With the polar votex on its way, pets need extra consideration. Just as dogs and cats and bunnies can't be left out in the heat of the summer, cold and snowy days pose their own risks to beloved pets.
The experts at the MD SPCA offer the following tips for pets and cold:
- Pets shouldn't be left outside for extended periods of time when it's cold. If it's too cold for you, it's too cold for your pet.
- Watch for cats! Outdoor cats sometimes seek shelter near warm car engines and sleep under the hoods of vehicles. If the engine starts, the fan belt can kill the animal. If there are outdoor cats in your neighborhood, bang on the car hood before starting up the motor to let the cat escape.
- Never let your dog off-leash in the snow or ice -- he can become disoriented and lost, even in a familiar place. More dogs are lost in winter than any other season: be sure yours has an ID tag, microchip, and sturdy leash.
- Take a minute to wipe your dog's legs and stomach when he comes in from a walk in the sleet, snow, or ice. He might ingest salt or chemicals when grooming himself, and his paw pads might crack and bleed from snow or encrusted ice.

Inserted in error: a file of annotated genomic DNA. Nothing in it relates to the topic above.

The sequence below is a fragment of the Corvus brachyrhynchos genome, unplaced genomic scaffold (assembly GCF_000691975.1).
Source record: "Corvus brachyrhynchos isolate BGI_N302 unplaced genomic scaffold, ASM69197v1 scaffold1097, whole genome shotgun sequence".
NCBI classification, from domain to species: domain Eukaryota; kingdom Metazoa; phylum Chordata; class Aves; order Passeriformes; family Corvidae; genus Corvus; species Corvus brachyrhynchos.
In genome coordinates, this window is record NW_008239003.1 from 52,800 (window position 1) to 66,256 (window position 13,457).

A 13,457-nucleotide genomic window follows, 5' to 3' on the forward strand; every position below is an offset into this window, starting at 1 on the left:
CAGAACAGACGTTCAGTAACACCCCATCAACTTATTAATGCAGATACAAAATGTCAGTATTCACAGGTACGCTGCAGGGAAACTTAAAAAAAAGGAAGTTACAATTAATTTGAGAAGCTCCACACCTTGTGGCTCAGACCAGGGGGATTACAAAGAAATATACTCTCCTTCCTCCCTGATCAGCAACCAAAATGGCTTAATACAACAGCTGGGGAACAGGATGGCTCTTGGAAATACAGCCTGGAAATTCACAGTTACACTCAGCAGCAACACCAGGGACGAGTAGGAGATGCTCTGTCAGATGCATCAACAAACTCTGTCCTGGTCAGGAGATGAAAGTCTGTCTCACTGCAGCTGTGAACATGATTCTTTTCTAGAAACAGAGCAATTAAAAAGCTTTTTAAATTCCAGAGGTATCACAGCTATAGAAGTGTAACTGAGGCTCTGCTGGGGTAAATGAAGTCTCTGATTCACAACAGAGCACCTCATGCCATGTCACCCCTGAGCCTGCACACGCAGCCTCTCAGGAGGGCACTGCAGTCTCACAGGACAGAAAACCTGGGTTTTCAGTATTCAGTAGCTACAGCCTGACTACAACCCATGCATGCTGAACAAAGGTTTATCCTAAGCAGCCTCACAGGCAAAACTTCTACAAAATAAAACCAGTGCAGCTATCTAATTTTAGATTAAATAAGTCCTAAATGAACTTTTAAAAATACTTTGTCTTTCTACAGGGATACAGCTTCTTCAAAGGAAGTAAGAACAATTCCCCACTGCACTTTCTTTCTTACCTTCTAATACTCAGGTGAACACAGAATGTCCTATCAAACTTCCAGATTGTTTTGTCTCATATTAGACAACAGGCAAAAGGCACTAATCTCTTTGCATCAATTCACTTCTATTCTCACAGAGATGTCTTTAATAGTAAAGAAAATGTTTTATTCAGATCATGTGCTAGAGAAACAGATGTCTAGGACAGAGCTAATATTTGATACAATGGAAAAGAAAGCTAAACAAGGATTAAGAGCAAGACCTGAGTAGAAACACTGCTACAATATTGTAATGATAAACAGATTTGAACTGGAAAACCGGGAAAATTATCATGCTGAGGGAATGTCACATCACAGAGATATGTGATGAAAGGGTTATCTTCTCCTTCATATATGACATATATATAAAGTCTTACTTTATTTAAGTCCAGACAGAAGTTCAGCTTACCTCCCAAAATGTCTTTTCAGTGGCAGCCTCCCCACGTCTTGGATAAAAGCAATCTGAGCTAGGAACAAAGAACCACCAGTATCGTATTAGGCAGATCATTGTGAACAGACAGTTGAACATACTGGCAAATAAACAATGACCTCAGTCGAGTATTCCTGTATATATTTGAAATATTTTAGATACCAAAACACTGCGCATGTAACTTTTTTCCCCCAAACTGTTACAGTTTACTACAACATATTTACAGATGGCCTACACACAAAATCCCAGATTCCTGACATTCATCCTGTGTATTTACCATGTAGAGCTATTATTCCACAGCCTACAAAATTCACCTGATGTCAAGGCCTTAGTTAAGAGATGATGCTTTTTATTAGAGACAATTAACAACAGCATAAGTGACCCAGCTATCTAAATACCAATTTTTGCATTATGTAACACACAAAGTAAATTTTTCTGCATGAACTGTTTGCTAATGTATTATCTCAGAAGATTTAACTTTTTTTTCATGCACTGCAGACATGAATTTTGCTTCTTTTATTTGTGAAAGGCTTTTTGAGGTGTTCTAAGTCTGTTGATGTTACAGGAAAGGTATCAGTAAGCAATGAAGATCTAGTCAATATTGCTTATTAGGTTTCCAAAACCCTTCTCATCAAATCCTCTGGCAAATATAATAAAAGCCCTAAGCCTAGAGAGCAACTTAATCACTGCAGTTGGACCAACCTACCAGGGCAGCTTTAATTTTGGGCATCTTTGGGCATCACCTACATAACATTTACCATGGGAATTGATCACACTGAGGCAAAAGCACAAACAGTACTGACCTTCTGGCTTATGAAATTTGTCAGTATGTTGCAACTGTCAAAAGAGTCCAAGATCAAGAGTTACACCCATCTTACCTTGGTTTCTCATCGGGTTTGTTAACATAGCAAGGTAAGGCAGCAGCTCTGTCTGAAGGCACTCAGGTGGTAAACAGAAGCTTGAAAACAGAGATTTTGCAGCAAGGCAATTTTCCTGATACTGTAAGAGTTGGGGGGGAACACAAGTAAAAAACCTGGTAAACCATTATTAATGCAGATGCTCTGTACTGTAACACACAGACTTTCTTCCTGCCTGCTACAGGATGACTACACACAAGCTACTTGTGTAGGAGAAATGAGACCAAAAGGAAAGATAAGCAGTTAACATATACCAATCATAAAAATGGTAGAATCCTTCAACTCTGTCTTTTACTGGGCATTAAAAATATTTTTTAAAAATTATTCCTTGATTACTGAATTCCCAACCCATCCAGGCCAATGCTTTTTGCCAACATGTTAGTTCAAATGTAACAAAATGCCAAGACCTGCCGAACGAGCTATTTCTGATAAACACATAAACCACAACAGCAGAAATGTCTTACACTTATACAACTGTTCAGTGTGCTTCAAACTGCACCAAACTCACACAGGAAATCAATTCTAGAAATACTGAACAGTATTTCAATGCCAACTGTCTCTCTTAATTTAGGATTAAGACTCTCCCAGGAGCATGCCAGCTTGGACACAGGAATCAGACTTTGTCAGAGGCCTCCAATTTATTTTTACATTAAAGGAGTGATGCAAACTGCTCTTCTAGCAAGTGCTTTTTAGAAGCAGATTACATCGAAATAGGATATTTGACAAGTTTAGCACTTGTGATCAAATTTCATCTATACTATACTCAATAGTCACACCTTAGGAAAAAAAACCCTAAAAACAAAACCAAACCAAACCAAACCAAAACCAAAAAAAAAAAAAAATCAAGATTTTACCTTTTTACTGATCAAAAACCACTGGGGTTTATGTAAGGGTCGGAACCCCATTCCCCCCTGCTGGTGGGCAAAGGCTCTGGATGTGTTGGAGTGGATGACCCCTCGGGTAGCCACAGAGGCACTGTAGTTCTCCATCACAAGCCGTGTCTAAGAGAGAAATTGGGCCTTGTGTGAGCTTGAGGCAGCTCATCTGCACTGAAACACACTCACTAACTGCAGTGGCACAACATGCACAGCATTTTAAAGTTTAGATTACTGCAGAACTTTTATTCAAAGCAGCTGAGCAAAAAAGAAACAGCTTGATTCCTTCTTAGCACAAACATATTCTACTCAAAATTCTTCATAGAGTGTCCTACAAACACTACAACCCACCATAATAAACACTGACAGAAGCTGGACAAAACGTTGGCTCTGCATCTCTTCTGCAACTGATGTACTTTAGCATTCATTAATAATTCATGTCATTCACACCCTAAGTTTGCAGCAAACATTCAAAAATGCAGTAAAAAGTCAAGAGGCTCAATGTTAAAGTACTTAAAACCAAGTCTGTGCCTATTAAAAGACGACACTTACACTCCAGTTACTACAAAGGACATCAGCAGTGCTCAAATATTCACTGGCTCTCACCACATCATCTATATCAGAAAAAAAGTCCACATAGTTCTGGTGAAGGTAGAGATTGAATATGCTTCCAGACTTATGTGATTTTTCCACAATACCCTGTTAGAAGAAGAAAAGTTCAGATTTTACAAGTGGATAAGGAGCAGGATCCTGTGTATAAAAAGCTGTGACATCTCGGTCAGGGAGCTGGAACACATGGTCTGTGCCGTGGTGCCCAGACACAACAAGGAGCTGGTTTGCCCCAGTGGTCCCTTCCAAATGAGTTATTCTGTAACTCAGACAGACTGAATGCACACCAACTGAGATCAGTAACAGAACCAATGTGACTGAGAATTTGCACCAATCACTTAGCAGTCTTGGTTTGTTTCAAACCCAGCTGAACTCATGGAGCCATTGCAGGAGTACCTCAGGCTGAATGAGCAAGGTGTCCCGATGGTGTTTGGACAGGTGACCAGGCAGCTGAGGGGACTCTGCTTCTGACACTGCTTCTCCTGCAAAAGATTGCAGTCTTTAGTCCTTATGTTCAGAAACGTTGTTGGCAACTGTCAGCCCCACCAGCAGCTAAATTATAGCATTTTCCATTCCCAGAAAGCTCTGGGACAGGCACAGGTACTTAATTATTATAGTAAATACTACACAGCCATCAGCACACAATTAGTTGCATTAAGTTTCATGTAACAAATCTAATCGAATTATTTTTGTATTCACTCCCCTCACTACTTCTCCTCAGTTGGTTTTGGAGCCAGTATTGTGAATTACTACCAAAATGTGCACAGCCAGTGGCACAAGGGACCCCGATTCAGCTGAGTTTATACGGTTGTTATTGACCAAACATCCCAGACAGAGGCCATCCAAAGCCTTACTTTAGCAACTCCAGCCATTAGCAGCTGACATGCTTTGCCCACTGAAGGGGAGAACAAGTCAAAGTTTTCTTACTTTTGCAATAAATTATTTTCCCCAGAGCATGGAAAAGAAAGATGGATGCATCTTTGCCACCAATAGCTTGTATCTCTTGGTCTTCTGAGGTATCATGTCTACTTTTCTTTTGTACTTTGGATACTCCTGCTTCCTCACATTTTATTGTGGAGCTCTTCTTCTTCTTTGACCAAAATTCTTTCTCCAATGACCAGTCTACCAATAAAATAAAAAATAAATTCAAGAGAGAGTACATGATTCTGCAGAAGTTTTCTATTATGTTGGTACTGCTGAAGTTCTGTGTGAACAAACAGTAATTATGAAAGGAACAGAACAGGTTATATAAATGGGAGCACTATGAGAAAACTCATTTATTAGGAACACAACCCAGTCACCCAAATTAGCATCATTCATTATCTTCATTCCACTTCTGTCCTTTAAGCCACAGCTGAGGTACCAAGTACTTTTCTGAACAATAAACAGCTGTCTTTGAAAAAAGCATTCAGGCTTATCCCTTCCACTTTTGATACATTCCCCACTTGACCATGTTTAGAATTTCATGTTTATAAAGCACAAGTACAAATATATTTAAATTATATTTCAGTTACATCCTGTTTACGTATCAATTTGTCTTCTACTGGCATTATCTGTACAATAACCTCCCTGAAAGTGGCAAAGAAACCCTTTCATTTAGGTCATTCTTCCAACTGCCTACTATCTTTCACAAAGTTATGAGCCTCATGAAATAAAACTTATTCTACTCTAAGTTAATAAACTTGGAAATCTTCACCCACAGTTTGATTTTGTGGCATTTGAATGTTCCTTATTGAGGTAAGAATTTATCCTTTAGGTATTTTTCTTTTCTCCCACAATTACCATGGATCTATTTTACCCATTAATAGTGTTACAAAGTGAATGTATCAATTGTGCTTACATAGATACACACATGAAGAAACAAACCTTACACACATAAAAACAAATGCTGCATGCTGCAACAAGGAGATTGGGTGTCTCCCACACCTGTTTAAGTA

- Never shave a dog down to skin in the winter. A longer coat offers warmth. Consider a coat or sweater for shorter-haired breeds.
- Just like in the summer, never leave a pet alone in the car. A car can act like a refrigerator in the winter, holding in the car and causing your pet to freeze to death.
- Offer more food to dogs who spend a lot of time outdoors in the cold. It will help keep them, and their fur, healthier.
- Antifreeze is poison for dogs and cats. Clean up any spills and consider using products that contain propylene glycol instead of ethylene glycol.
- Offer your pet a warm place to sleep that's off the floor and away from drafts. A cozy bed with a blanket is perfect.